Series: The Shepherd King #1
Published by Orbit
Published: September 27, 2022
Format: Trade Paper
Buy: Bookshop(afflilate link)
Elspeth needs a monster. The monster might be her.
Elspeth Spindle needs more than luck to stay safe in the eerie, mist-locked kingdom of Blunder—she needs a monster. She calls him the Nightmare, an ancient, mercurial spirit trapped in her head. He protects her. He keeps her secrets.
But nothing comes for free, especially magic.
When Elspeth meets a mysterious highwayman on the forest road, her life takes a drastic turn. Thrust into a world of shadow and deception, she joins a dangerous quest to cure Blunder from the dark magic infecting it. And the highwayman? He just so happens to be the King’s nephew, Captain of the most dangerous men in Blunder…and guilty of high treason.
Together they must gather twelve Providence Cards—the keys to the cure. But as the stakes heighten and their undeniable attraction intensifies, Elspeth is forced to face her darkest secret yet: the Nightmare is slowly taking over her mind. And she might not be able to stop him.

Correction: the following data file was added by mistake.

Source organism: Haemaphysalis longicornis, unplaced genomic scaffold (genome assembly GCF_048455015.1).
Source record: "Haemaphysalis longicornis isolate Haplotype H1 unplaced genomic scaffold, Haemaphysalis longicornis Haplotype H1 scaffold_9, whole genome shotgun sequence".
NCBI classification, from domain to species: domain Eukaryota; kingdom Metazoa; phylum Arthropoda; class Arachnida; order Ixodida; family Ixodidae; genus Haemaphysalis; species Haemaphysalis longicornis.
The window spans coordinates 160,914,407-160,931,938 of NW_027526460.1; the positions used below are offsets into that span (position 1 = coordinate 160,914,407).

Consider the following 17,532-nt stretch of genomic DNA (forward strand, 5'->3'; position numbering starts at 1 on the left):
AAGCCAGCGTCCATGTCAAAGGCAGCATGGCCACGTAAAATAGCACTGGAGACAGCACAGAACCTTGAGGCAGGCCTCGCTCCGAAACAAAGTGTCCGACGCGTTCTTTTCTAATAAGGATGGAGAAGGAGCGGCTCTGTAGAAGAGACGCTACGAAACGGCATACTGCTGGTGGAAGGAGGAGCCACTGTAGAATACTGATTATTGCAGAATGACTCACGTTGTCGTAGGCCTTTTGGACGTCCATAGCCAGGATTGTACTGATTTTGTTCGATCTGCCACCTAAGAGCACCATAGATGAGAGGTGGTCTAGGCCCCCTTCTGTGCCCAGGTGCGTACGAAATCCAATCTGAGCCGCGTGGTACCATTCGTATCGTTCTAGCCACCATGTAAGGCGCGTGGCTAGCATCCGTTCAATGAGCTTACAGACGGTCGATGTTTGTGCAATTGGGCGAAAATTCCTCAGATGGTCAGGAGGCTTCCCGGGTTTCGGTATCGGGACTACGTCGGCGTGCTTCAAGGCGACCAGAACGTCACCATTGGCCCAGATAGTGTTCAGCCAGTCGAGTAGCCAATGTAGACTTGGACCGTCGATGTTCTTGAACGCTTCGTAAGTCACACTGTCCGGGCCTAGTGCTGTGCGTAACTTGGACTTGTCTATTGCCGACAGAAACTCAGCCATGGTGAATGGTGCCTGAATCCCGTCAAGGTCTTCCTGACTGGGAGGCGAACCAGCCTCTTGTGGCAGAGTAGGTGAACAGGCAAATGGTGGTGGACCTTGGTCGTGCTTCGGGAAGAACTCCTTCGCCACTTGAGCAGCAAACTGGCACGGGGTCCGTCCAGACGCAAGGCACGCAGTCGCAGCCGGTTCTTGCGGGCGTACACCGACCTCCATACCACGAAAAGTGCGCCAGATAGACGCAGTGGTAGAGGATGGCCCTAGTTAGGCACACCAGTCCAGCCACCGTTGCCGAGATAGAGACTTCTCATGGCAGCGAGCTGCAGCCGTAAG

Rachel Gillig’s One Dark Window is a fantasy series opener of a kingdom in which a dark magic is spreading like an infection. Magic in this realm is facilitated by Providence Cards, in the vein of tarot cards, and the magic has a price. These Providence Cards were created by an ancient king with magic bestowed upon him by a primeval forest spirit, and this magic caused a rift with the spirit, who in turn cursed the realm with a foreboding mist that’s eating away at the realm’s lands and causing fevers in its people.
In order to stop this mist, twelve of the cards are needed to break the curse and one of them is missing. Elspeth, the main character, had the fever as a child and was possessed by the Nightmare, and, as a result, she has powers she does not know how to control.
I enjoyed the characters so much, especially the slow burn of a relationship between Elspeth and Ravyn and the banter between Elspeth and the Nightmare. The possession of the Nightmare in Elspeth reminded me a bit of Artemisa and the Revenant in Margaret Rogerson’s Vespertine (which was a surprising read for me, and has fully marked Rogerson as one of my favorite YA fantasy writers). The use of the Providence Cards in a dark fantasy setting threw me back to the Gamecube game Lost Kingdoms in which a dark fog begins to consume a kingdom and the character uses magic cards to summon spirits and monsters. It’s not a game many I know seem to remember, but it was one of my favorites that I rented several times over (I could never find a copy that was affordable to me at the time)!
This is a lush, dark fantasy debut that hints at what’s to come while offering an engaging and romantic story that left me ready for the sequel!!